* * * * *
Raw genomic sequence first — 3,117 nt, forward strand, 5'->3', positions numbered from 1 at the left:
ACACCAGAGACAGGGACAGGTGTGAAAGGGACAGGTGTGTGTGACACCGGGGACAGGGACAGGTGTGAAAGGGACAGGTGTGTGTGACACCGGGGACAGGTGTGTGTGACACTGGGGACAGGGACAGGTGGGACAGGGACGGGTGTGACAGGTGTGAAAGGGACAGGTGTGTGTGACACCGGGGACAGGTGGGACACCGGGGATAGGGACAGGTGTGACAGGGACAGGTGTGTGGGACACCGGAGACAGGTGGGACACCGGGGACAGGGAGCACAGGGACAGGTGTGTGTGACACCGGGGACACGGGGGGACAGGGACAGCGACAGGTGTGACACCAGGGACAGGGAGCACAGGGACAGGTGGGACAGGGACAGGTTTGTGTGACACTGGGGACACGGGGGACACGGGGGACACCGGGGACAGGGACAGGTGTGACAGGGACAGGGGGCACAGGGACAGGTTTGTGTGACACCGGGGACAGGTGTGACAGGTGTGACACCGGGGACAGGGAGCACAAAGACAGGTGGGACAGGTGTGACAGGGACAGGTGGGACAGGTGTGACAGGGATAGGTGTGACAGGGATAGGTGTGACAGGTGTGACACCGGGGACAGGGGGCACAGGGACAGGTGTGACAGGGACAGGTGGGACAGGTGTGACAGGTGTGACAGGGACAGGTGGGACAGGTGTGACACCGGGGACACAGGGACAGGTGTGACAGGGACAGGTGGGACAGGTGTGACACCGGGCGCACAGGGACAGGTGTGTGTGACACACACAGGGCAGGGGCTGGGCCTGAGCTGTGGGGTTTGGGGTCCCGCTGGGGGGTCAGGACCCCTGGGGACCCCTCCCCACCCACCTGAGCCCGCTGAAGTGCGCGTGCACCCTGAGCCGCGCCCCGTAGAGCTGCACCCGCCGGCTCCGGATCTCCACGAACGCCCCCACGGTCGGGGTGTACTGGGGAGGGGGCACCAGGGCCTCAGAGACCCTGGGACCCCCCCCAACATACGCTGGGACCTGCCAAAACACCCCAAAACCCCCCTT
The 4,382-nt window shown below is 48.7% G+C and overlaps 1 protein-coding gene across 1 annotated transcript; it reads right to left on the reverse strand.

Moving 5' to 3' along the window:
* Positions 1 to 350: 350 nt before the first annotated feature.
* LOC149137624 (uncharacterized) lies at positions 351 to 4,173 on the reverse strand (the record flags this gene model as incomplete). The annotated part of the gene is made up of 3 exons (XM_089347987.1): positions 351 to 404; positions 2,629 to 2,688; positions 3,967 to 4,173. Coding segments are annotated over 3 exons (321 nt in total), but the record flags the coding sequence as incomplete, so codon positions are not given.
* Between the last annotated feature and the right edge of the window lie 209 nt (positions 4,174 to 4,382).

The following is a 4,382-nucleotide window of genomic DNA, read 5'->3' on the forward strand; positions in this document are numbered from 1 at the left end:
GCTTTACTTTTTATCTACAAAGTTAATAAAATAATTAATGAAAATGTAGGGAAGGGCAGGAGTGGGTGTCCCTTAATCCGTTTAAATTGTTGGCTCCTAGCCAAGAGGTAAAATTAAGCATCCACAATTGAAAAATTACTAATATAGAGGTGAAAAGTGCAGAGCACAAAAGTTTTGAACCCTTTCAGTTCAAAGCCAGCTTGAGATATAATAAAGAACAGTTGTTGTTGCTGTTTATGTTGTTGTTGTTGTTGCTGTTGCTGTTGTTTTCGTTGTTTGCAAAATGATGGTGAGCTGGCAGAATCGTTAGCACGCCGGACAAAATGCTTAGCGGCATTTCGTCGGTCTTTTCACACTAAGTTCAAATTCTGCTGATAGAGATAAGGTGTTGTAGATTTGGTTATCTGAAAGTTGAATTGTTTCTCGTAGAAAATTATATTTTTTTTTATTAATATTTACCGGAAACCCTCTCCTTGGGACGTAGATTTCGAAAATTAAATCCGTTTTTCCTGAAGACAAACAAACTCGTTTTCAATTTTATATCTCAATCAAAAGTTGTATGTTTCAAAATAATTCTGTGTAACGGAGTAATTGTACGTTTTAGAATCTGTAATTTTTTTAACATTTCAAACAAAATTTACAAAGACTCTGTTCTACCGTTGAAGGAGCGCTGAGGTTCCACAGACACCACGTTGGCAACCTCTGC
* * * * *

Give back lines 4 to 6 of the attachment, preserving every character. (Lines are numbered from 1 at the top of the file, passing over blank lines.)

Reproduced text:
Moving 5' to 3' along the window:
* Positions 1 to 350: 350 nt before the first annotated feature.
* LOC149137624 (uncharacterized) lies at positions 351 to 4,173 on the reverse strand (the record flags this gene model as incomplete). The annotated part of the gene is made up of 3 exons (XM_089347987.1): positions 351 to 404; positions 2,629 to 2,688; positions 3,967 to 4,173. Coding segments are annotated over 3 exons (321 nt in total), but the record flags the coding sequence as incomplete, so codon positions are not given.